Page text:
Countryside Helps Mental Health

BY NICK PEARCE

One interesting development yesterday on Mental Health Day was how the countryside was being touted as the route out of depression and back to good health. Nature “prescriptions” by GPs could be a cheaper way to improve the UK’s mental health, a pioneering new study found – research conducted by Leeds Beckett University found that swapping regular prescriptions for nature activities could save nearly £7 for every £1 invested in projects.

Overall, the study found that, after spending five to six hours outside every week, 95% of people who had low mental wellbeing improved within just six weeks. People suffering with anxiety, stress and depression reported feeling physically and emotionally better after taking part in outdoor projects such habitat protection or clearing a pond. The study also calculated that there is an £8.50 social return for every £1 invested in regular nature volunteering projects, which helps tackle issues such as loneliness.

Dom Higgins, nature and wellbeing manager at The Wildlife Trusts told The Independent. “We want to see the concept of nature on prescription becoming a core part of the NHS mental well-being programmes. This new report shows the enormous value of a natural health service. It’s also important to have more investment in Wildlife Trust outdoor volunteering which has been proven to improve mental, physical and social wellbeing. In addition, we need many more wild, natural places near to where people live and work. That way, green prescribing can be rolled-out everywhere.”

Dr Amir Khan, a GP and health ambassador for The Wildlife Trusts also commented on the study. He said: “If more people could access nature programmes, I believe that we would see a knock-on effect in our GP surgeries, with fewer people attending for help with preventable or social problems arising from being cut off from others, not getting active or having a purpose.”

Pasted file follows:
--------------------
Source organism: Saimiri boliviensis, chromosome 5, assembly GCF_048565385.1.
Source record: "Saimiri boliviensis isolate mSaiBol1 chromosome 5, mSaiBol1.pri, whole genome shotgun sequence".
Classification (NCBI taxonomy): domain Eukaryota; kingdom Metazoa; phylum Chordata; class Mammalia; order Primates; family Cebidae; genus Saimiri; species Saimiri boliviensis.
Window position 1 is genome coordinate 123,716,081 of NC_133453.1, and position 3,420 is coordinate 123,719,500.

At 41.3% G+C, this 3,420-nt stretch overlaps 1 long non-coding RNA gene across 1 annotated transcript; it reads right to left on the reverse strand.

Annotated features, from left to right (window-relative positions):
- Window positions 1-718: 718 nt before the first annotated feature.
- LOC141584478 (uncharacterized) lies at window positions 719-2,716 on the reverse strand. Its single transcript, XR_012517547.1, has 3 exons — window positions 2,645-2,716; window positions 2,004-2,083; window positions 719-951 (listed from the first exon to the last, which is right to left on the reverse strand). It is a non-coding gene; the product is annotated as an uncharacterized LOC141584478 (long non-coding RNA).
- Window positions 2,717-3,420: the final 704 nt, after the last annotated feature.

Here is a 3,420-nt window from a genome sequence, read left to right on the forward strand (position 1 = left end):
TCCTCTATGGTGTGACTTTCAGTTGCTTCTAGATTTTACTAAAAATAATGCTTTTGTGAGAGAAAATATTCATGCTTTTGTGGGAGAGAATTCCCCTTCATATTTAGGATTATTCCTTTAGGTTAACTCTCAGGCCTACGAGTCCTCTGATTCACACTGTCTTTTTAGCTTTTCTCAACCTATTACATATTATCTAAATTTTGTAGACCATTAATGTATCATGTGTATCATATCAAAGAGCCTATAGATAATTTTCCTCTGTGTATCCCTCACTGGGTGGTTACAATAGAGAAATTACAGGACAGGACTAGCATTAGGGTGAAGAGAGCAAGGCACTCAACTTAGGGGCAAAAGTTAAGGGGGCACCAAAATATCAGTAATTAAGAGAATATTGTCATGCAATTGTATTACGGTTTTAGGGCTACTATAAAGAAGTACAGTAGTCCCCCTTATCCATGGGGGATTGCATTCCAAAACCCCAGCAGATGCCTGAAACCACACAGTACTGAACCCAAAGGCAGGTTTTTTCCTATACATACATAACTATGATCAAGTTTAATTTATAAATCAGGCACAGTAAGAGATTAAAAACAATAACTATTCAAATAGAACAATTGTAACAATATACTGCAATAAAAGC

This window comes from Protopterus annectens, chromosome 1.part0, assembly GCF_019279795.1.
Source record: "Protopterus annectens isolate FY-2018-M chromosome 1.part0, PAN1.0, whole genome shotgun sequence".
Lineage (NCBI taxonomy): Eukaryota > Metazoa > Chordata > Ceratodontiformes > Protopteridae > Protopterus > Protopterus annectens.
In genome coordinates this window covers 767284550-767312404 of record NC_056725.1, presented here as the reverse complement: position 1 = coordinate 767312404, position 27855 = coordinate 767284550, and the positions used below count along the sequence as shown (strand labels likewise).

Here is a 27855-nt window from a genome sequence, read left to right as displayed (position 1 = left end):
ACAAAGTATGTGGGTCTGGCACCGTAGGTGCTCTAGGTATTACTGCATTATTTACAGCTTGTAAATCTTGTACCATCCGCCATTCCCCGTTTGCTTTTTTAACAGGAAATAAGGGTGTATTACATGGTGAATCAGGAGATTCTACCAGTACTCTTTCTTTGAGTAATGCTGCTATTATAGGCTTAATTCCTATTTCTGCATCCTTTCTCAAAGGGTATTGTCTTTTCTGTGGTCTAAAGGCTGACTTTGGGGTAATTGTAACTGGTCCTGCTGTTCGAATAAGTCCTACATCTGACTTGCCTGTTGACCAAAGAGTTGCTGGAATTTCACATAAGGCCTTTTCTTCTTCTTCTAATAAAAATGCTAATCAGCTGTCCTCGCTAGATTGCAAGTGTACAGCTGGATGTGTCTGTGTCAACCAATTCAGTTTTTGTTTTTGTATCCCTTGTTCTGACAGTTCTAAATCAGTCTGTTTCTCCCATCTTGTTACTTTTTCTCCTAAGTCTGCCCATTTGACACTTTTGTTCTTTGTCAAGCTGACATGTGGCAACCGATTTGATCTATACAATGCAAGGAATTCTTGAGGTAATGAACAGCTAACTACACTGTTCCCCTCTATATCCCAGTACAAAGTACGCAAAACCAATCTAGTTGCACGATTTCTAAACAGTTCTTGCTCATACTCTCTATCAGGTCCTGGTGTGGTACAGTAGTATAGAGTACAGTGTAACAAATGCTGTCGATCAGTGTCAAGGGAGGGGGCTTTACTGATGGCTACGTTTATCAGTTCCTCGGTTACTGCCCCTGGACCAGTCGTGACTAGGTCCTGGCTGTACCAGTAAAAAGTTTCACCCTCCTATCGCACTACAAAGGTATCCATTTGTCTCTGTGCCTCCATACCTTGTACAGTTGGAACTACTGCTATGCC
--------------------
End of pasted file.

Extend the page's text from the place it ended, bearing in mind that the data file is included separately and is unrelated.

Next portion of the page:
Researchers at Leeds Beckett analysed the social value of Wildlife Trusts’ nature conservation projects which offer outdoor volunteering opportunities and programmes that support people experiencing problems such as anxiety, stress or mild depression. The report draws on the conclusions of three years research which found that people participating in both sorts of outdoor nature conservation activities felt significantly better, both emotionally and physically, as a result. They needed, for example, fewer visits to GPs or felt more able to get back into work.

Professor Anne-Marie Bagnall, from Leeds Beckett University’s School of Health & Community Studies said: “Our analysis of the impacts on people taking part in Wildlife Trusts’ nature conservation activities shows an excellent social return on investment for people with all levels of wellbeing. We can therefore say with confidence that, based on evidence from independent research, these programmes can be effective in both maintaining good wellbeing and tackling poor wellbeing arising from social issues such as loneliness, inactivity and poor mental health. The significant return on investment of conservation activities in nature means that they should be encouraged as part of psychological wellbeing interventions.”

The question underlining all this is why is there a need for investment in the first place? Why should the NHS be stumping up funds for patients to go venture into the countryside.

This is a welcome study but it’s stating the obvious – which we’ve known for years. That God made the country and man made the town….

[T]here is no practice… which tends to renovate the constitution, than a temporary retirement to the country…

John Sinclair, The Code of Health and Longevity, c.1815
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